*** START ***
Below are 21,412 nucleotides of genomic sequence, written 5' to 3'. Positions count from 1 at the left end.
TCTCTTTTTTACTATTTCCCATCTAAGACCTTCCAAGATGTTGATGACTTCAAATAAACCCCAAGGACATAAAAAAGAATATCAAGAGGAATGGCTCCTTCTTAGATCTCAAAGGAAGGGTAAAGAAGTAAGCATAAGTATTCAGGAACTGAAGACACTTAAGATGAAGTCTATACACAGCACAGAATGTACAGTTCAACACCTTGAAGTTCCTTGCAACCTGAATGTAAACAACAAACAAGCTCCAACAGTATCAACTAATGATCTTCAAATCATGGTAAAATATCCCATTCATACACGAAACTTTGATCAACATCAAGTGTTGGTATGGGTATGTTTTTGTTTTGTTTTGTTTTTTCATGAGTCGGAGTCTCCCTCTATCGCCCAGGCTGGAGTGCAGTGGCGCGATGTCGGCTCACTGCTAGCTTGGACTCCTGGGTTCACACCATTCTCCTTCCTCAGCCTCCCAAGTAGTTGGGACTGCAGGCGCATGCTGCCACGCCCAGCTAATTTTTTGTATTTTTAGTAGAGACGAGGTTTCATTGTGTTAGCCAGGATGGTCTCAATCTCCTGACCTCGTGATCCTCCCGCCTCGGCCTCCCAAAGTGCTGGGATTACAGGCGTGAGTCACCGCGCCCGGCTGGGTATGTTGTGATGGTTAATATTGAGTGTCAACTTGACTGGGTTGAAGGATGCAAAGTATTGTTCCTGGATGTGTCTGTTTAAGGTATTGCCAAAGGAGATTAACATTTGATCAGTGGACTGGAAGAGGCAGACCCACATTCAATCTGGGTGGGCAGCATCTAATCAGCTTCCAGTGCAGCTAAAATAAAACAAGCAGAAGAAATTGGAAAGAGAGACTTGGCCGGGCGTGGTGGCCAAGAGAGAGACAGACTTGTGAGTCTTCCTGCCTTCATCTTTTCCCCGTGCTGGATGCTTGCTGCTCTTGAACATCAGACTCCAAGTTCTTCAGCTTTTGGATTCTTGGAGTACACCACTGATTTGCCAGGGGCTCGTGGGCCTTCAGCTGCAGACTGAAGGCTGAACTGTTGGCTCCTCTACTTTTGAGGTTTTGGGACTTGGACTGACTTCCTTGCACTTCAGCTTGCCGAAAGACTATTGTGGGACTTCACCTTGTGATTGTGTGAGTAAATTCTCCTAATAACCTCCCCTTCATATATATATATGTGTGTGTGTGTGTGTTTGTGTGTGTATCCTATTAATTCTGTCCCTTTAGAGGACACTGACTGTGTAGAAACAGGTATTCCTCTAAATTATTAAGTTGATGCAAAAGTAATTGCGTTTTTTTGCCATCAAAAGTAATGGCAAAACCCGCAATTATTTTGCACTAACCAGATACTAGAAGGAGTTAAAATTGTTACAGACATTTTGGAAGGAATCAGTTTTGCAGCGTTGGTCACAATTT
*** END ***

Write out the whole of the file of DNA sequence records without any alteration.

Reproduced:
Below are 21,412 nucleotides of genomic sequence, written 5' to 3'. Positions count from 1 at the left end.
TCTCTTTTTTACTATTTCCCATCTAAGACCTTCCAAGATGTTGATGACTTCAAATAAACCCCAAGGACATAAAAAAGAATATCAAGAGGAATGGCTCCTTCTTAGATCTCAAAGGAAGGGTAAAGAAGTAAGCATAAGTATTCAGGAACTGAAGACACTTAAGATGAAGTCTATACACAGCACAGAATGTACAGTTCAACACCTTGAAGTTCCTTGCAACCTGAATGTAAACAACAAACAAGCTCCAACAGTATCAACTAATGATCTTCAAATCATGGTAAAATATCCCATTCATACACGAAACTTTGATCAACATCAAGTGTTGGTATGGGTATGTTTTTGTTTTGTTTTGTTTTTTCATGAGTCGGAGTCTCCCTCTATCGCCCAGGCTGGAGTGCAGTGGCGCGATGTCGGCTCACTGCTAGCTTGGACTCCTGGGTTCACACCATTCTCCTTCCTCAGCCTCCCAAGTAGTTGGGACTGCAGGCGCATGCTGCCACGCCCAGCTAATTTTTTGTATTTTTAGTAGAGACGAGGTTTCATTGTGTTAGCCAGGATGGTCTCAATCTCCTGACCTCGTGATCCTCCCGCCTCGGCCTCCCAAAGTGCTGGGATTACAGGCGTGAGTCACCGCGCCCGGCTGGGTATGTTGTGATGGTTAATATTGAGTGTCAACTTGACTGGGTTGAAGGATGCAAAGTATTGTTCCTGGATGTGTCTGTTTAAGGTATTGCCAAAGGAGATTAACATTTGATCAGTGGACTGGAAGAGGCAGACCCACATTCAATCTGGGTGGGCAGCATCTAATCAGCTTCCAGTGCAGCTAAAATAAAACAAGCAGAAGAAATTGGAAAGAGAGACTTGGCCGGGCGTGGTGGCCAAGAGAGAGACAGACTTGTGAGTCTTCCTGCCTTCATCTTTTCCCCGTGCTGGATGCTTGCTGCTCTTGAACATCAGACTCCAAGTTCTTCAGCTTTTGGATTCTTGGAGTACACCACTGATTTGCCAGGGGCTCGTGGGCCTTCAGCTGCAGACTGAAGGCTGAACTGTTGGCTCCTCTACTTTTGAGGTTTTGGGACTTGGACTGACTTCCTTGCACTTCAGCTTGCCGAAAGACTATTGTGGGACTTCACCTTGTGATTGTGTGAGTAAATTCTCCTAATAACCTCCCCTTCATATATATATATGTGTGTGTGTGTGTGTTTGTGTGTGTATCCTATTAATTCTGTCCCTTTAGAGGACACTGACTGTGTAGAAACAGGTATTCCTCTAAATTATTAAGTTGATGCAAAAGTAATTGCGTTTTTTTGCCATCAAAAGTAATGGCAAAACCCGCAATTATTTTGCACTAACCAGATACTAGAAGGAGTTAAAATTGTTACAGACATTTTGGAAGGAATCAGTTTTGCAGCGTTGGTCACAATTT